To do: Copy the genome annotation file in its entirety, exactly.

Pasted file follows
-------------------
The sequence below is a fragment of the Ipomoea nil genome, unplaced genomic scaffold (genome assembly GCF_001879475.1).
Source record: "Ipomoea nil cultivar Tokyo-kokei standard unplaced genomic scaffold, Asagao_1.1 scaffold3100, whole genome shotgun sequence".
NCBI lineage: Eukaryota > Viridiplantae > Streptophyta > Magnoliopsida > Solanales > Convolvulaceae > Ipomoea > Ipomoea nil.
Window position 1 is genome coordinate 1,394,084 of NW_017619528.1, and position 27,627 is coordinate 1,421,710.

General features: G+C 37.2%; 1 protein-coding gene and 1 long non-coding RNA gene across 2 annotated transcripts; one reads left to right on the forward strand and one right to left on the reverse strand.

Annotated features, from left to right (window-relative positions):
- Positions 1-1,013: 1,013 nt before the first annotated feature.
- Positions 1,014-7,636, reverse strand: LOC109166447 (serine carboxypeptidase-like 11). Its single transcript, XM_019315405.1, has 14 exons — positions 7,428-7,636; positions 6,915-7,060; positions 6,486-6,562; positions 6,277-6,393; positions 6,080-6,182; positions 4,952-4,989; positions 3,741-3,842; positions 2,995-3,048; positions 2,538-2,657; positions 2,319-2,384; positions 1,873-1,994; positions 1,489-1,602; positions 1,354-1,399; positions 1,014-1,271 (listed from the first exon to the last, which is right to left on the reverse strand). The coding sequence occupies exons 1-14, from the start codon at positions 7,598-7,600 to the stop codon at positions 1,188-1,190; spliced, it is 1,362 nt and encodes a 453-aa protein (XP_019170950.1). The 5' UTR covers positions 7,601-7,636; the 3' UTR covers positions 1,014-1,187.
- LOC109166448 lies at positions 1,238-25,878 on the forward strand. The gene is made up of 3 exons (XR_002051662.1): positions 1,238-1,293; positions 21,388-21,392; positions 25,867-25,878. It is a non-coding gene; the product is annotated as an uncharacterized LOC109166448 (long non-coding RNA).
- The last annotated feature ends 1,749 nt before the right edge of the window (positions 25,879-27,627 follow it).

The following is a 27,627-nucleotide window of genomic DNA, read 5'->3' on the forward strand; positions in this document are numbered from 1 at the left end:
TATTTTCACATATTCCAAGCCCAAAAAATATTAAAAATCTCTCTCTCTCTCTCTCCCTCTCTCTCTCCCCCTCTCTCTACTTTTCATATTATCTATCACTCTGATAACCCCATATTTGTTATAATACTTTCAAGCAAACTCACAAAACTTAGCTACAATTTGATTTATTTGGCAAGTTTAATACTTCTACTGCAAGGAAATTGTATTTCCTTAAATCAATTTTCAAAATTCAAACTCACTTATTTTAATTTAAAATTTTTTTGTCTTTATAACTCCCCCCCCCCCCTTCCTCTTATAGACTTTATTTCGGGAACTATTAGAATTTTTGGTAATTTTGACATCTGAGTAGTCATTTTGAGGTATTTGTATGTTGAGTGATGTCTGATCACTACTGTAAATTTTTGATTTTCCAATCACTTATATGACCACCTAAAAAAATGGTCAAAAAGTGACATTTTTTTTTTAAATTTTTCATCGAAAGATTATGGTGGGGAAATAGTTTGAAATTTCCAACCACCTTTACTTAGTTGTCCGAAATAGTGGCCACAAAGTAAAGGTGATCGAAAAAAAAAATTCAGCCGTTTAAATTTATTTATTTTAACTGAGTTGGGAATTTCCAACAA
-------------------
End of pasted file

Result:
The sequence below is a fragment of the Ipomoea nil genome, unplaced genomic scaffold (genome assembly GCF_001879475.1).
Source record: "Ipomoea nil cultivar Tokyo-kokei standard unplaced genomic scaffold, Asagao_1.1 scaffold3100, whole genome shotgun sequence".
NCBI lineage: Eukaryota > Viridiplantae > Streptophyta > Magnoliopsida > Solanales > Convolvulaceae > Ipomoea > Ipomoea nil.
Window position 1 is genome coordinate 1,394,084 of NW_017619528.1, and position 27,627 is coordinate 1,421,710.

General features: G+C 37.2%; 1 protein-coding gene and 1 long non-coding RNA gene across 2 annotated transcripts; one reads left to right on the forward strand and one right to left on the reverse strand.

Annotated features, from left to right (window-relative positions):
- Positions 1-1,013: 1,013 nt before the first annotated feature.
- Positions 1,014-7,636, reverse strand: LOC109166447 (serine carboxypeptidase-like 11). Its single transcript, XM_019315405.1, has 14 exons — positions 7,428-7,636; positions 6,915-7,060; positions 6,486-6,562; positions 6,277-6,393; positions 6,080-6,182; positions 4,952-4,989; positions 3,741-3,842; positions 2,995-3,048; positions 2,538-2,657; positions 2,319-2,384; positions 1,873-1,994; positions 1,489-1,602; positions 1,354-1,399; positions 1,014-1,271 (listed from the first exon to the last, which is right to left on the reverse strand). The coding sequence occupies exons 1-14, from the start codon at positions 7,598-7,600 to the stop codon at positions 1,188-1,190; spliced, it is 1,362 nt and encodes a 453-aa protein (XP_019170950.1). The 5' UTR covers positions 7,601-7,636; the 3' UTR covers positions 1,014-1,187.
- LOC109166448 lies at positions 1,238-25,878 on the forward strand. The gene is made up of 3 exons (XR_002051662.1): positions 1,238-1,293; positions 21,388-21,392; positions 25,867-25,878. It is a non-coding gene; the product is annotated as an uncharacterized LOC109166448 (long non-coding RNA).
- The last annotated feature ends 1,749 nt before the right edge of the window (positions 25,879-27,627 follow it).

The following is a 27,627-nucleotide window of genomic DNA, read 5'->3' on the forward strand; positions in this document are numbered from 1 at the left end:
TATTTTCACATATTCCAAGCCCAAAAAATATTAAAAATCTCTCTCTCTCTCTCTCCCTCTCTCTCTCCCCCTCTCTCTACTTTTCATATTATCTATCACTCTGATAACCCCATATTTGTTATAATACTTTCAAGCAAACTCACAAAACTTAGCTACAATTTGATTTATTTGGCAAGTTTAATACTTCTACTGCAAGGAAATTGTATTTCCTTAAATCAATTTTCAAAATTCAAACTCACTTATTTTAATTTAAAATTTTTTTGTCTTTATAACTCCCCCCCCCCCCTTCCTCTTATAGACTTTATTTCGGGAACTATTAGAATTTTTGGTAATTTTGACATCTGAGTAGTCATTTTGAGGTATTTGTATGTTGAGTGATGTCTGATCACTACTGTAAATTTTTGATTTTCCAATCACTTATATGACCACCTAAAAAAATGGTCAAAAAGTGACATTTTTTTTTTAAATTTTTCATCGAAAGATTATGGTGGGGAAATAGTTTGAAATTTCCAACCACCTTTACTTAGTTGTCCGAAATAGTGGCCACAAAGTAAAGGTGATCGAAAAAAAAAATTCAGCCGTTTAAATTTATTTATTTTAACTGAGTTGGGAATTTCCAACAA